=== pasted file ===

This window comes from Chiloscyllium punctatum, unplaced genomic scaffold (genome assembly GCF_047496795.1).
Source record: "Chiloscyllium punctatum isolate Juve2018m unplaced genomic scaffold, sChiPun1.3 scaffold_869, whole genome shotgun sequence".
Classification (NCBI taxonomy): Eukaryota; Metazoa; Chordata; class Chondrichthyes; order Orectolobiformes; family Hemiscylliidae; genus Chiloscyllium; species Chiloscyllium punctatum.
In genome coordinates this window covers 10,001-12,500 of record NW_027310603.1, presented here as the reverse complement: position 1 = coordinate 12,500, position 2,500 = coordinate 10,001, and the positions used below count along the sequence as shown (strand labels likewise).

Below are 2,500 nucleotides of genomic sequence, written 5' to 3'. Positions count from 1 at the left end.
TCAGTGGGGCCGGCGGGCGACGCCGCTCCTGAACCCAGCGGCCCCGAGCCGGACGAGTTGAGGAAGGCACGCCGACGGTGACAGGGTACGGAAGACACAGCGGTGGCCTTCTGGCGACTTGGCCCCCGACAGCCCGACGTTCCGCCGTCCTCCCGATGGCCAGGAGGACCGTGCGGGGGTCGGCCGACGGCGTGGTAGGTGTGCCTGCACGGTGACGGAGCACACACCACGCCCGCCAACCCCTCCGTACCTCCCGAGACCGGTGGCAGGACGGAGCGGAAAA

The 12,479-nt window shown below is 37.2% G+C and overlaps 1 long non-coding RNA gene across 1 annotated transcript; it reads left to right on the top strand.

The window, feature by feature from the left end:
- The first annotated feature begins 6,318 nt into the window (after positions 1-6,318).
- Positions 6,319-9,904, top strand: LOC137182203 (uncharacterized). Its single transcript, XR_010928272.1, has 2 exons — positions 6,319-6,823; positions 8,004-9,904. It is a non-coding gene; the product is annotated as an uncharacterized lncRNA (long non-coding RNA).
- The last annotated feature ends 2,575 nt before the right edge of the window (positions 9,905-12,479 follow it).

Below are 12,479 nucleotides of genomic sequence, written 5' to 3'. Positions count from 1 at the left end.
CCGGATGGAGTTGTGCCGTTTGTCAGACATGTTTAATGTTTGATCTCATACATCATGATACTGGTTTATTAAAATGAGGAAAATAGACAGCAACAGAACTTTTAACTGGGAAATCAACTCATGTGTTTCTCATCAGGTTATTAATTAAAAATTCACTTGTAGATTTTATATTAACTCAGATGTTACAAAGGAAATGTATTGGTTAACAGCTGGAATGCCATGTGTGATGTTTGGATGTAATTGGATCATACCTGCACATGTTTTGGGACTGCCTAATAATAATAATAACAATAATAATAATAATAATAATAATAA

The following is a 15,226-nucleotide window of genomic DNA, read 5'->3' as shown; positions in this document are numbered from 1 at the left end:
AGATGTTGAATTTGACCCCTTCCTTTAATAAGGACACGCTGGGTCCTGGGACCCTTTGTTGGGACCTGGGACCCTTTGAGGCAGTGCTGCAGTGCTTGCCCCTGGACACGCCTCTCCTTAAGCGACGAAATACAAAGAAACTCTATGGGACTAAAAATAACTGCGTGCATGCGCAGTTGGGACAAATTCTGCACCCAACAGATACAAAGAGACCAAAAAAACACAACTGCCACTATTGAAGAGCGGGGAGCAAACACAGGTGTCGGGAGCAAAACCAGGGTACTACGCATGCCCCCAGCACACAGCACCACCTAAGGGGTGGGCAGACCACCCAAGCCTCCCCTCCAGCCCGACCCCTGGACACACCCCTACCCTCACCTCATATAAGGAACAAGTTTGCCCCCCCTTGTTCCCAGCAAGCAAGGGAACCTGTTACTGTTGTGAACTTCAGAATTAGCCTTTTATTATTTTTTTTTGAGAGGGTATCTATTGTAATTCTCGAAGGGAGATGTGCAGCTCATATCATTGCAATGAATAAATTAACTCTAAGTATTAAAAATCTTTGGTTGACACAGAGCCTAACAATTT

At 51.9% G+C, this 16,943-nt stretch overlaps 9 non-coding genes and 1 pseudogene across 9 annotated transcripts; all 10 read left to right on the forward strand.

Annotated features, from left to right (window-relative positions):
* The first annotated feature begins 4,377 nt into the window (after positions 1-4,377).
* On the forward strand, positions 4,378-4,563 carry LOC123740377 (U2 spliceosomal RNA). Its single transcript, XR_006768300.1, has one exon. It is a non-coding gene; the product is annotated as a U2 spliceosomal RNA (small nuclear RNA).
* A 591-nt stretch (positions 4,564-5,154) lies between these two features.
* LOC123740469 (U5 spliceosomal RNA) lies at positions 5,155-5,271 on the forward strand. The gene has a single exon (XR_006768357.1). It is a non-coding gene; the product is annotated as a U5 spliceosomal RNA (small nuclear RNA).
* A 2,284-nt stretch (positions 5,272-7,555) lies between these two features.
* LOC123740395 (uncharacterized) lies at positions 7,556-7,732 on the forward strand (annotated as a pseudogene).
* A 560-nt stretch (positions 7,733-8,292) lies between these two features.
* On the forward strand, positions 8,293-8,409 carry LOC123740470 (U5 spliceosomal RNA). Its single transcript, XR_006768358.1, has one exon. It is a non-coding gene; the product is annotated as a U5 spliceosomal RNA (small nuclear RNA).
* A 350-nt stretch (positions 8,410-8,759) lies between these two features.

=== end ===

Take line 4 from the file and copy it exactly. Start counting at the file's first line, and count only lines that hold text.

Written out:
In genome coordinates this window covers 10,001-12,500 of record NW_027310603.1, presented here as the reverse complement: position 1 = coordinate 12,500, position 2,500 = coordinate 10,001, and the positions used below count along the sequence as shown (strand labels likewise).